What have we tried out to initially prove the dryer-grinder concept?
Reminder from our last post: In the past, thin film dryers have been optimized for minimizing dust formation. Our idea is that, if minimization was possible, it should also be possible to maximize it.
Thus, we took one of SMS’s thin-film dryers and dried sewage sludge paste under different operating conditions. We varied sludge feed rate, drying temperature and other parameters, and evaluated their influence on the reachable dry matter content and particle size.
What did we find out?
We were astonished that without modifying the dryer itself, but only by varying different operating conditions, the dryer managed to produce very fine material. About 60% of the particles were smaller than 250 µm in the best trials.
Figure 1: Dry sludge from one exemplary (not the best) trial. From left to right: Grain size > 2 mm; > 1 mm; > 0,5 mm; > 0.25 mm; < 0.25 mm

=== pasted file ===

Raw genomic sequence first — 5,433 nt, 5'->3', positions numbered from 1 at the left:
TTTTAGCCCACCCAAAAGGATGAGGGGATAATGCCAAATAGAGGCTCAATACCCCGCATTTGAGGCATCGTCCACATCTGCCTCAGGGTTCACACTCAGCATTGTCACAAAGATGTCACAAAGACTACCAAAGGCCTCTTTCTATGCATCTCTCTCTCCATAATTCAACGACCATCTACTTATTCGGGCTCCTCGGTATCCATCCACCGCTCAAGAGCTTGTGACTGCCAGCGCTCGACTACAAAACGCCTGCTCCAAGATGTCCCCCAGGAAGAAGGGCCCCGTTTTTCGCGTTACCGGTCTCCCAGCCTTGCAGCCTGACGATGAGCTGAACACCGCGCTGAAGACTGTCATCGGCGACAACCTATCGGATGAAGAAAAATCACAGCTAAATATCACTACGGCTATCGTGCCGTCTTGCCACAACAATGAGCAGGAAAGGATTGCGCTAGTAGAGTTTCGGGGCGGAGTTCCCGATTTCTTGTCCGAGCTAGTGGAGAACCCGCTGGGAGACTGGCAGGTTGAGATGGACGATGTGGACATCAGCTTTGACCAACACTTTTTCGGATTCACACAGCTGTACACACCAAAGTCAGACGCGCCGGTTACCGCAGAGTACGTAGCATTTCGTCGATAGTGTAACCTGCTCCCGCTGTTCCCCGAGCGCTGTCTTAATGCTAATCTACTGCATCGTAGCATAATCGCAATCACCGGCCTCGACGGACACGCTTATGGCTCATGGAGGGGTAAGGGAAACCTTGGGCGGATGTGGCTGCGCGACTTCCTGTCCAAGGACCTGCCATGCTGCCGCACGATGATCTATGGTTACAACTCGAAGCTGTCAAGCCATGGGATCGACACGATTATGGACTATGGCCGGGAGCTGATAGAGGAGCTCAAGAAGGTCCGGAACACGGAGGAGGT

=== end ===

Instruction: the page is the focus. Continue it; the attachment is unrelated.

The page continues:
We know now that we are on the right path. And the experiments have brought us several additional encouraging findings:
- Grinding the material enhances the water removal, because the smaller the particles, the quicker the water evaporates. Like this, we have produced dust with literally no detectable water.
- This again means that the sludge will require less time to be dried, which reduces the heat losses of the process.
- As anticipated, the integrated grinding requires only a little more energy consumption than only drying. Meanwhile, the energy consumption of an additional mill would be significantly higher when grinding dried sewage sludge.
Due to these promising results, SMS is currently working on the design of the dryer-grinder pilot. With this pilot plant, we will test and optimise the dryer-grinder “in an operational environment”, i.e. in long-term trials at a sewage treatment plant.
If you would like to have a closer look at our work on the dryer-grinder, you can read our publicly available report about the pre-experiments here.
If you are curious about what we accomplish with our pilot plant, you will need some patience. But meanwhile, you can anticipate our next posts about…